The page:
Isaiah 41:10: “Do not fear, for I am with you; do not be
dismayed, for I am your God. I will strengthen you and help you; I will uphold you with my righteous hand.”


Proverbs 3:26: “The L
ORD
will be your confidence and will keep your foot from being snared.”


Romans 8:15: “You did not receive a spirit that makes you a spirit that makes you a slave again to fear, but you received the Spirit of sonship.”

Resolving Childhood Frustration

The next time you feel anger when your personal efforts are stymied or not accepted by others, ask yourself…


“Am I feeling frustrated?”

Example: My associate made negative remarks about my speech at our business luncheon.


“Did I ever have these same feelings in my childhood?”

Example: When my parents expected me to behave perfectly and not express my true feelings, I felt frustrated.


“How did I
feel
when my parents had these expectations?”

Example: I felt that I was not accepted by my parents because my performance was not always acceptable.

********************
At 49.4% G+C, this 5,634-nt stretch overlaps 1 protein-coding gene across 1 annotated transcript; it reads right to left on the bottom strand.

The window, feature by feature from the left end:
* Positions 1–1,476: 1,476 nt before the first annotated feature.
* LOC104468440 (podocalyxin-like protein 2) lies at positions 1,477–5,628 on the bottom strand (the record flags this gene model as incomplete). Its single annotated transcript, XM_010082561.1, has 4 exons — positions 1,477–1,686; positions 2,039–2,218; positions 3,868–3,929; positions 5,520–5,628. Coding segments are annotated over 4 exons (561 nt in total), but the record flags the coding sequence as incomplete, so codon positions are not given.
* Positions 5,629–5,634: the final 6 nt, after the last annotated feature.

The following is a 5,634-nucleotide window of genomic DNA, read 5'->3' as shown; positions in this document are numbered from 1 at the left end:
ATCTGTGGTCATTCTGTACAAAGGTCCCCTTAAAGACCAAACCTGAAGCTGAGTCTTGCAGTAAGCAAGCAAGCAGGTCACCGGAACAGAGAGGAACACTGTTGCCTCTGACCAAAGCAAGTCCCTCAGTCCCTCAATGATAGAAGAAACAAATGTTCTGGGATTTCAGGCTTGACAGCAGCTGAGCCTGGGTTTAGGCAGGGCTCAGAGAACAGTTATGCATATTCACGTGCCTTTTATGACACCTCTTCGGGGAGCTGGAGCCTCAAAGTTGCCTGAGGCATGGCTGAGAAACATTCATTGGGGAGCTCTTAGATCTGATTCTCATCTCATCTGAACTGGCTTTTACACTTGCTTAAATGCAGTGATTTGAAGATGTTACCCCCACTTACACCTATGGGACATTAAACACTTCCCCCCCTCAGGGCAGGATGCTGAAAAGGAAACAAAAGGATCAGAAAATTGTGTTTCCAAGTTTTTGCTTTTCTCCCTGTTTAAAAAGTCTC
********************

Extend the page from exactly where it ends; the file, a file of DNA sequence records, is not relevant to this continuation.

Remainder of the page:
Face your past frustrations from childhood and realize that not measuring up to your own or someone else’s standards indicates performance-based acceptance and can be a major source of anger.

 


Ask God to reveal the buried anger you have toward your parents or others in your past who frustrated you by accepting you solely on the basis of your performance.


Ask yourself:

 

—Do I set unrealistic standards for myself?

—Do I tend to stuff my anger?

 

—Do I need to control people and circumstances?

—Am I a caretaker?

 

—Am I a perfectionist?

—Am I a procrastinator?

 

—Am I a people pleaser?

—Am I a workaholic?

 


Ask your family and close friends how they know when you are frustrated.


Understand frustration is only a nice-sounding word for the anger that deeply damages your self-worth and sense of significance.